10 fort bragg 1200The U.S. military’s top commander has described Confederate leaders as traitors and said he is taking a “hard look” at renaming 10 Army installations that honor them, despite President Trump’s opposition. “The Confederacy was an act of treason at the time, against the Union, against the Stars and Stripes, against the U.S. Constitution and those officers turned their backs on their oath,” the Chairman of the Joint Chiefs of Staff, Gen. Mark Milley, told members of the House Armed Services Committee. 

“For the young soldiers that go onto a base — a Fort Hood or Fort Bragg ... or a fort wherever named after a Confederate general — they can be reminded that that general fought for the institution of slavery that may have enslaved their ancestors,” he said. 

Last month, Trump rejected calls to rename installations after Defense Secretary Mark Esper signaled a willingness to do so, saying his administration will not even consider that plan.

Milley stopped short of offering a policy prescription for how to handle the installation names, which has become a flashpoint at the Pentagon, as the nation grapples with the history of racism in the wake of George Floyd’s death by police in May. The installations, all in southern states, were named with input from influential residents during the Jim Crow era following reconstruction. The Army agreed because it needed large swaths of land to build bases during the military buildup of World War I. That decision was political, Milley told lawmakers, and renaming the installations would also be a political move.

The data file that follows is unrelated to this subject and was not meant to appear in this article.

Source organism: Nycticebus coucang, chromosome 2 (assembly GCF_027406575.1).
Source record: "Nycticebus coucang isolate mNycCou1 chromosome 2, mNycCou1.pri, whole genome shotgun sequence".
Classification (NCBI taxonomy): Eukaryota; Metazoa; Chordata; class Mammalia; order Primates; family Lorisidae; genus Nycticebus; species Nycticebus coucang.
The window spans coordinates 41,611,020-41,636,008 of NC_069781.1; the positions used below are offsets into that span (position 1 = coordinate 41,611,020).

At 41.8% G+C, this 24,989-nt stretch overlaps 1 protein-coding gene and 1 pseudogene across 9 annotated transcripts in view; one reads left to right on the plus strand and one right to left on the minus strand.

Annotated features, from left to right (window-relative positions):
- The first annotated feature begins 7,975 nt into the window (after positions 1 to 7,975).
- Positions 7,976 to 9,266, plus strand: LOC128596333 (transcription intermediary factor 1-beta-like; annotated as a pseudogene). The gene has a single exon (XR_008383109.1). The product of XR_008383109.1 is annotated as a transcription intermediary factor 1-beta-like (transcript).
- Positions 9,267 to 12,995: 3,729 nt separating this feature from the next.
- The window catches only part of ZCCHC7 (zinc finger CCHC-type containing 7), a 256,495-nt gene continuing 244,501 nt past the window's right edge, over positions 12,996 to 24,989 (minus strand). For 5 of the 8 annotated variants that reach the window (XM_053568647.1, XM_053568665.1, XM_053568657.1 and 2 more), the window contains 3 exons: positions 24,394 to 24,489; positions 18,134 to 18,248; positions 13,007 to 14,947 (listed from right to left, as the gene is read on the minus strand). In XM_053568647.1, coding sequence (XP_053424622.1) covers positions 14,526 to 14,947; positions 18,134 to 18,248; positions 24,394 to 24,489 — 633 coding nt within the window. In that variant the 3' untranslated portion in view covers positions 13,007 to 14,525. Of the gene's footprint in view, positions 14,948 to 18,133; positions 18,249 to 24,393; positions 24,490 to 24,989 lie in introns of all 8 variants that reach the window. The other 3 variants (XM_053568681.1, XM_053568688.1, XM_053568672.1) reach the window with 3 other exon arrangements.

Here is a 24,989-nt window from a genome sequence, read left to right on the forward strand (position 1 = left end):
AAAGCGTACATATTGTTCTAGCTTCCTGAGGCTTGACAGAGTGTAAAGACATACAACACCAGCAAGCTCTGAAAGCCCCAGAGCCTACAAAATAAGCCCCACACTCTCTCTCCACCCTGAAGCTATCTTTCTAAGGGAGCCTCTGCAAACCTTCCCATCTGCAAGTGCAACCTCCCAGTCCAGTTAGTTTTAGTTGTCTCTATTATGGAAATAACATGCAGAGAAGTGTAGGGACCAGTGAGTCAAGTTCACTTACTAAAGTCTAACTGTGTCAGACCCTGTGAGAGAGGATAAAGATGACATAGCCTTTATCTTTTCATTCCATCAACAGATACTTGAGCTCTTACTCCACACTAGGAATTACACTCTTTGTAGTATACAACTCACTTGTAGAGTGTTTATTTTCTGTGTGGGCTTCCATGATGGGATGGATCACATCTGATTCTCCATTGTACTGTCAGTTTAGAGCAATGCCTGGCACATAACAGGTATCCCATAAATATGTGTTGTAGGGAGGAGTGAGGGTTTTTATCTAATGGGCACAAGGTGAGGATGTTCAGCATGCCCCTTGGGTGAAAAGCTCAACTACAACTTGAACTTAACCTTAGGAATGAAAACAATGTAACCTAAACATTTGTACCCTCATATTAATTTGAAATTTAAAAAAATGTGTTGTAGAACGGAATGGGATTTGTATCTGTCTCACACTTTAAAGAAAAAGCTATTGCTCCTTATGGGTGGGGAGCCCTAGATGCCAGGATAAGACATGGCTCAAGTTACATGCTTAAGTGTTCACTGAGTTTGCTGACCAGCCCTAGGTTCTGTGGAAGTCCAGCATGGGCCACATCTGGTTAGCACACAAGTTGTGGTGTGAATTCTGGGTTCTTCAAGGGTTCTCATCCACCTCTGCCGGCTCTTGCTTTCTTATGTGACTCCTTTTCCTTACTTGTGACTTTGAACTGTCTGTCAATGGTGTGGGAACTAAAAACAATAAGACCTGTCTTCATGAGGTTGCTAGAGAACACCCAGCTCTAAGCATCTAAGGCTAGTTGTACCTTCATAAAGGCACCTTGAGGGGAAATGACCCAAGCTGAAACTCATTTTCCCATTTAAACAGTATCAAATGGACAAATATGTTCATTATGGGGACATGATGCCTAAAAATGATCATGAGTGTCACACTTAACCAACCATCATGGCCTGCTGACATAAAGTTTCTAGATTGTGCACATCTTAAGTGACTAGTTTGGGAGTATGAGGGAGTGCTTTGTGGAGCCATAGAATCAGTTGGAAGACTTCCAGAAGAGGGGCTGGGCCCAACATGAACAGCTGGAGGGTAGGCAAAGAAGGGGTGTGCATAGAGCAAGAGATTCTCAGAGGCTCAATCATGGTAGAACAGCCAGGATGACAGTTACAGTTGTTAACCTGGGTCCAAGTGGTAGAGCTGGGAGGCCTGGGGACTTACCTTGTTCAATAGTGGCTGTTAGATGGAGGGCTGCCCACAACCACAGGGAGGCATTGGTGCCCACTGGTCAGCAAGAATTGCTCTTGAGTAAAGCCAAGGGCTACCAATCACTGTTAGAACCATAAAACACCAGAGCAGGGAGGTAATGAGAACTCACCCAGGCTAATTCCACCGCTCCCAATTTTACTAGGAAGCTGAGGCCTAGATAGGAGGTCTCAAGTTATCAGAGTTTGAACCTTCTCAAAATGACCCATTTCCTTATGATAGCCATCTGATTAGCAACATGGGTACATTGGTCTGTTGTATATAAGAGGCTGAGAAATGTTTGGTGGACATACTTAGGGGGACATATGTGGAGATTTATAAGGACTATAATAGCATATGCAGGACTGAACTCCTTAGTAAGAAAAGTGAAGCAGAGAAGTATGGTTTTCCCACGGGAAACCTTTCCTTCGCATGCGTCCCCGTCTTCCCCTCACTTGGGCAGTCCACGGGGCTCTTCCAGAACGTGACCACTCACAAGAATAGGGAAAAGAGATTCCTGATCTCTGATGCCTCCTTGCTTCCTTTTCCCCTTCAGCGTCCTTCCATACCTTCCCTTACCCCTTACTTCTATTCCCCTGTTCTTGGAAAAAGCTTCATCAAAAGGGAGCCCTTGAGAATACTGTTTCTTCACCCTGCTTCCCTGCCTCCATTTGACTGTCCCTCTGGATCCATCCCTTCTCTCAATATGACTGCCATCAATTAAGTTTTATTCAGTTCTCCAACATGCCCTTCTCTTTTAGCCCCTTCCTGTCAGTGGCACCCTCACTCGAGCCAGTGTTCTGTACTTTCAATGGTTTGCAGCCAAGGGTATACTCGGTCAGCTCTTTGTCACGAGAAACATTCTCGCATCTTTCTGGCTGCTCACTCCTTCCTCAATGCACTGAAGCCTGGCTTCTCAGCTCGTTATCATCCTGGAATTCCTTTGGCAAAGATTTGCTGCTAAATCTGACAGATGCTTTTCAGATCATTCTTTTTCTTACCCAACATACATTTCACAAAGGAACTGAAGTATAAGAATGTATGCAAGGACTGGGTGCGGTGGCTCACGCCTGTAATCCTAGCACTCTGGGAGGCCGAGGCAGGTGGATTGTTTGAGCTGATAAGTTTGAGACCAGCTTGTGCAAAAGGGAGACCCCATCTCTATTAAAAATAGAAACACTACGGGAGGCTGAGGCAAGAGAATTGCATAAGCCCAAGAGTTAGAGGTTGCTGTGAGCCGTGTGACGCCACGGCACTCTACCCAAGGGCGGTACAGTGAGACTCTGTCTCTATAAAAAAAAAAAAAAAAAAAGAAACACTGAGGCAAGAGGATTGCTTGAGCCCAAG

Two of the Army’s biggest installations are named after Confederate commanders and avowed white supremacists. Fort Bragg, the headquarters of Army Airborne and Special Forces troops, bears the name of Gen. Braxton Bragg, a commander often assailed as one of the most bumbling Confederate commanders in the war. He was a native of North Carolina. Fort Benning, Georgia, the home of Army infantry and airborne training, is named after Brig. Gen. Henry Benning, who laid out the protection of slavery as the motivation for secession in a speech in 1861.

Gen. Milley served as Forces Command’s Commanding General before being named Chairman of the Joint Chiefs of Staff. Forces Command has been headquartered at Fort Bragg since 2011, when it and the Army Reserve Command moved to Fort Bragg from Fort MacPherson, Georgia, which was closed under Federal Base Realignment and Closure legislation.

FORSCOM’s subordinate units include five headquarters led by lieutenant generals — the Army Reserve Command, 1st Army, I Corps, III Corps and XVIII Airborne Corps — and nine division headquarters, led by major generals. FORSCOM prepares conventional forces to provide a sustained flow of trained and ready capabilities available to combatant commanders in defense of the nation at home and abroad. It has direct authority over all continental United States conventional units of the active Army, and oversight of much of Army Reserve and Army National Guard units. 
 

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